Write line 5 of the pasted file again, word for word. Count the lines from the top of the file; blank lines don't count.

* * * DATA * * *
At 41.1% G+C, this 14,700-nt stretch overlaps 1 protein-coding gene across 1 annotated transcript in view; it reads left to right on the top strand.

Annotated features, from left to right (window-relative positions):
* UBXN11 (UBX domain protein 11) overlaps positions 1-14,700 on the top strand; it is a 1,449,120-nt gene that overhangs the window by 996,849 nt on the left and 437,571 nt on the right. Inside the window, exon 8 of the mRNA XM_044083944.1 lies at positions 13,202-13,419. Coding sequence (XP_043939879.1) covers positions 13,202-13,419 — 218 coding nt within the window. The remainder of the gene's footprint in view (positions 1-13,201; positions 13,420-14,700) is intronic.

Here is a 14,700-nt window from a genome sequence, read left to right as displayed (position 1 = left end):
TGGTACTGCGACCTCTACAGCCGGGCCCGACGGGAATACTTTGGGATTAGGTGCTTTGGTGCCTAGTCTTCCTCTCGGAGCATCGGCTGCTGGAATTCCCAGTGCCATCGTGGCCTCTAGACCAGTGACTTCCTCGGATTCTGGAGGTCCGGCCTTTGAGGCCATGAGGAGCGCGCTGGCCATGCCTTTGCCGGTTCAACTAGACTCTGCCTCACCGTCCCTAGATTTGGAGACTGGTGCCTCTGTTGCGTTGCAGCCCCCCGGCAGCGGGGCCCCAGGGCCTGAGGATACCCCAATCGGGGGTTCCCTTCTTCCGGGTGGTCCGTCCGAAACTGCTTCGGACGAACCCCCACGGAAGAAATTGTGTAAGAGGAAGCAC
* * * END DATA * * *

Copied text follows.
TGGTACTGCGACCTCTACAGCCGGGCCCGACGGGAATACTTTGGGATTAGGTGCTTTGGTGCCTAGTCTTCCTCTCGGAGCATCGGCTGCTGGAATTCCCAGTGCCATCGTGGCCTCTAGACCAGTGACTTCCTCGGATTCTGGAGGTCCGGCCTTTGAGGCCATGAGGAGCGCGCTGGCCATGCCTTTGCCGGTTCAACTAGACTCTGCCTCACCGTCCCTAGATTTGGAGACTGGTGCCTCTGTTGCGTTGCAGCCCCCCGGCAGCGGGGCCCCAGGGCCTGAGGATACCCCAATCGGGGGTTCCCTTCTTCCGGGTGGTCCGTCCGAAACTGCTTCGGACGAACCCCCACGGAAGAAATTGTGTAAGAGGAAGCAC